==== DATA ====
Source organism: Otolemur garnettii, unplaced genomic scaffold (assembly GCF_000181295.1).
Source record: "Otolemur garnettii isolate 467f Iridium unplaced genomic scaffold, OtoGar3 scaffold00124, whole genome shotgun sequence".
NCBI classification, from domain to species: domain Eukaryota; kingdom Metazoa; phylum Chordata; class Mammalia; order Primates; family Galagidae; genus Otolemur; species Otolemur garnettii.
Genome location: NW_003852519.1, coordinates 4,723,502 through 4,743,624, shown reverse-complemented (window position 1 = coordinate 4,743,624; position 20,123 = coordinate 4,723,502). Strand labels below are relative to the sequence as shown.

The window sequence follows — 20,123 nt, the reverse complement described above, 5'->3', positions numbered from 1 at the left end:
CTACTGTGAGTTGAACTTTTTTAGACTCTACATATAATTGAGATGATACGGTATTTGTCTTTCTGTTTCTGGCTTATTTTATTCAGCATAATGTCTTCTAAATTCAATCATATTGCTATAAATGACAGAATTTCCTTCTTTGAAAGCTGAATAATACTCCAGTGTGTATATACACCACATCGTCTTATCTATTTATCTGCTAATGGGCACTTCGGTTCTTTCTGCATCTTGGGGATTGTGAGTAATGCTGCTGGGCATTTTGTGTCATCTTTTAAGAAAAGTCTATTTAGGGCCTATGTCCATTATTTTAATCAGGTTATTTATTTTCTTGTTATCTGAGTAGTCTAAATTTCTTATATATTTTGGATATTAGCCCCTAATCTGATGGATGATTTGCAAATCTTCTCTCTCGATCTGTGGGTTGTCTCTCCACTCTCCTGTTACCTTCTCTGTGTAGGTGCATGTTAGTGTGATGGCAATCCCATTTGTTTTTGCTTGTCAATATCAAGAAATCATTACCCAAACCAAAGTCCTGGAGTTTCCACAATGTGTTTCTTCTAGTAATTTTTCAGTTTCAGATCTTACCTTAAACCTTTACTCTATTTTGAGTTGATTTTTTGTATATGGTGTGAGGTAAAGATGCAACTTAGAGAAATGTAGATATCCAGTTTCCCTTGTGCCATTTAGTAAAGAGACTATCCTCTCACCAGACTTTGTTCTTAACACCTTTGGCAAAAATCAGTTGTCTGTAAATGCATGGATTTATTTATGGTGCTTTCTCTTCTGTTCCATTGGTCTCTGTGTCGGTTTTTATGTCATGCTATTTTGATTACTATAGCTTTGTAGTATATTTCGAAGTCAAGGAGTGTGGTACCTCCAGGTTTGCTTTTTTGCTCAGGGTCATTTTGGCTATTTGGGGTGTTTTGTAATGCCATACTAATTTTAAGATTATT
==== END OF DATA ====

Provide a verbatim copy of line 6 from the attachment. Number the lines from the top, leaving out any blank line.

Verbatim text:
CTACTGTGAGTTGAACTTTTTTAGACTCTACATATAATTGAGATGATACGGTATTTGTCTTTCTGTTTCTGGCTTATTTTATTCAGCATAATGTCTTCTAAATTCAATCATATTGCTATAAATGACAGAATTTCCTTCTTTGAAAGCTGAATAATACTCCAGTGTGTATATACACCACATCGTCTTATCTATTTATCTGCTAATGGGCACTTCGGTTCTTTCTGCATCTTGGGGATTGTGAGTAATGCTGCTGGGCATTTTGTGTCATCTTTTAAGAAAAGTCTATTTAGGGCCTATGTCCATTATTTTAATCAGGTTATTTATTTTCTTGTTATCTGAGTAGTCTAAATTTCTTATATATTTTGGATATTAGCCCCTAATCTGATGGATGATTTGCAAATCTTCTCTCTCGATCTGTGGGTTGTCTCTCCACTCTCCTGTTACCTTCTCTGTGTAGGTGCATGTTAGTGTGATGGCAATCCCATTTGTTTTTGCTTGTCAATATCAAGAAATCATTACCCAAACCAAAGTCCTGGAGTTTCCACAATGTGTTTCTTCTAGTAATTTTTCAGTTTCAGATCTTACCTTAAACCTTTACTCTATTTTGAGTTGATTTTTTGTATATGGTGTGAGGTAAAGATGCAACTTAGAGAAATGTAGATATCCAGTTTCCCTTGTGCCATTTAGTAAAGAGACTATCCTCTCACCAGACTTTGTTCTTAACACCTTTGGCAAAAATCAGTTGTCTGTAAATGCATGGATTTATTTATGGTGCTTTCTCTTCTGTTCCATTGGTCTCTGTGTCGGTTTTTATGTCATGCTATTTTGATTACTATAGCTTTGTAGTATATTTCGAAGTCAAGGAGTGTGGTACCTCCAGGTTTGCTTTTTTGCTCAGGGTCATTTTGGCTATTTGGGGTGTTTTGTAATGCCATACTAATTTTAAGATTATT